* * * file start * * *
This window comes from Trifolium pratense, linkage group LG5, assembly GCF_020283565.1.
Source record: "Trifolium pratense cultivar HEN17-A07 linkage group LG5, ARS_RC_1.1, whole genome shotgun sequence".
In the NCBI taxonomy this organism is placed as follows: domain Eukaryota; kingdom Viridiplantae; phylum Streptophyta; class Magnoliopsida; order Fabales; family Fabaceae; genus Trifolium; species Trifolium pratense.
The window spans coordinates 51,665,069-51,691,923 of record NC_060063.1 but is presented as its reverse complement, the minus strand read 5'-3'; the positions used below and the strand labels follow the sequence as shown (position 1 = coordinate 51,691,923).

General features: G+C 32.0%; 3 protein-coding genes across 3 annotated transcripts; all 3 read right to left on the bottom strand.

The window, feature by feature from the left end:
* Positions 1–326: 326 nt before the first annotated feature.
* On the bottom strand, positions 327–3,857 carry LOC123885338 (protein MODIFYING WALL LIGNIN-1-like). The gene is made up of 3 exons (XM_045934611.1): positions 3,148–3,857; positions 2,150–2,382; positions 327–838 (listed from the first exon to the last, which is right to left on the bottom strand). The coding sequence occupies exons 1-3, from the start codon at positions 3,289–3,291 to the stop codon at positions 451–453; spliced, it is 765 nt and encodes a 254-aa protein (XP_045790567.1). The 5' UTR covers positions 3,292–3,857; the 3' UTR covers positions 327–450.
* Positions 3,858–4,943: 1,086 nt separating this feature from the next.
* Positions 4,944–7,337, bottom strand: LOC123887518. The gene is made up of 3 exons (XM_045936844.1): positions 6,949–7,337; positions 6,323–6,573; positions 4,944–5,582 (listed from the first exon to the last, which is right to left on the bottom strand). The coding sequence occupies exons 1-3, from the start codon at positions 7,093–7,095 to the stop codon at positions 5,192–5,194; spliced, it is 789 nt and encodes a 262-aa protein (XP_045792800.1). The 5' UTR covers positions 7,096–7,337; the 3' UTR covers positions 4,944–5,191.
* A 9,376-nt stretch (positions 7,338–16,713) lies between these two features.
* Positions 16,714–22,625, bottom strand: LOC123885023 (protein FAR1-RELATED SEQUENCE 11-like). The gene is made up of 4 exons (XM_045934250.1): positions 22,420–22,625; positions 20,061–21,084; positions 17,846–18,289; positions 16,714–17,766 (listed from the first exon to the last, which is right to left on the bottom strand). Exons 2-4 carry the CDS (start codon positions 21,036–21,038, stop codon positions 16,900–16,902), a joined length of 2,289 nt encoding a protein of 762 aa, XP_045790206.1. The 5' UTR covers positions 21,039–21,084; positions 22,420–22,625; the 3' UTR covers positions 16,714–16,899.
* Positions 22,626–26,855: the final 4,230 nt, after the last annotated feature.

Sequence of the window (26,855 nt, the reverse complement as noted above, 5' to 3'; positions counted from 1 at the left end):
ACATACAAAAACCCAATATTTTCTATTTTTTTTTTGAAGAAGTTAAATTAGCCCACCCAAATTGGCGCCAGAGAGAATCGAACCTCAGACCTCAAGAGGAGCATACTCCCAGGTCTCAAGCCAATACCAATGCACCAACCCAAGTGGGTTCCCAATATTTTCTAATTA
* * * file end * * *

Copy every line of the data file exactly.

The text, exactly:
This window comes from Trifolium pratense, linkage group LG5, assembly GCF_020283565.1.
Source record: "Trifolium pratense cultivar HEN17-A07 linkage group LG5, ARS_RC_1.1, whole genome shotgun sequence".
In the NCBI taxonomy this organism is placed as follows: domain Eukaryota; kingdom Viridiplantae; phylum Streptophyta; class Magnoliopsida; order Fabales; family Fabaceae; genus Trifolium; species Trifolium pratense.
The window spans coordinates 51,665,069-51,691,923 of record NC_060063.1 but is presented as its reverse complement, the minus strand read 5'-3'; the positions used below and the strand labels follow the sequence as shown (position 1 = coordinate 51,691,923).

General features: G+C 32.0%; 3 protein-coding genes across 3 annotated transcripts; all 3 read right to left on the bottom strand.

The window, feature by feature from the left end:
* Positions 1–326: 326 nt before the first annotated feature.
* On the bottom strand, positions 327–3,857 carry LOC123885338 (protein MODIFYING WALL LIGNIN-1-like). The gene is made up of 3 exons (XM_045934611.1): positions 3,148–3,857; positions 2,150–2,382; positions 327–838 (listed from the first exon to the last, which is right to left on the bottom strand). The coding sequence occupies exons 1-3, from the start codon at positions 3,289–3,291 to the stop codon at positions 451–453; spliced, it is 765 nt and encodes a 254-aa protein (XP_045790567.1). The 5' UTR covers positions 3,292–3,857; the 3' UTR covers positions 327–450.
* Positions 3,858–4,943: 1,086 nt separating this feature from the next.
* Positions 4,944–7,337, bottom strand: LOC123887518. The gene is made up of 3 exons (XM_045936844.1): positions 6,949–7,337; positions 6,323–6,573; positions 4,944–5,582 (listed from the first exon to the last, which is right to left on the bottom strand). The coding sequence occupies exons 1-3, from the start codon at positions 7,093–7,095 to the stop codon at positions 5,192–5,194; spliced, it is 789 nt and encodes a 262-aa protein (XP_045792800.1). The 5' UTR covers positions 7,096–7,337; the 3' UTR covers positions 4,944–5,191.
* A 9,376-nt stretch (positions 7,338–16,713) lies between these two features.
* Positions 16,714–22,625, bottom strand: LOC123885023 (protein FAR1-RELATED SEQUENCE 11-like). The gene is made up of 4 exons (XM_045934250.1): positions 22,420–22,625; positions 20,061–21,084; positions 17,846–18,289; positions 16,714–17,766 (listed from the first exon to the last, which is right to left on the bottom strand). Exons 2-4 carry the CDS (start codon positions 21,036–21,038, stop codon positions 16,900–16,902), a joined length of 2,289 nt encoding a protein of 762 aa, XP_045790206.1. The 5' UTR covers positions 21,039–21,084; positions 22,420–22,625; the 3' UTR covers positions 16,714–16,899.
* Positions 22,626–26,855: the final 4,230 nt, after the last annotated feature.

Sequence of the window (26,855 nt, the reverse complement as noted above, 5' to 3'; positions counted from 1 at the left end):
ACATACAAAAACCCAATATTTTCTATTTTTTTTTTGAAGAAGTTAAATTAGCCCACCCAAATTGGCGCCAGAGAGAATCGAACCTCAGACCTCAAGAGGAGCATACTCCCAGGTCTCAAGCCAATACCAATGCACCAACCCAAGTGGGTTCCCAATATTTTCTAATTA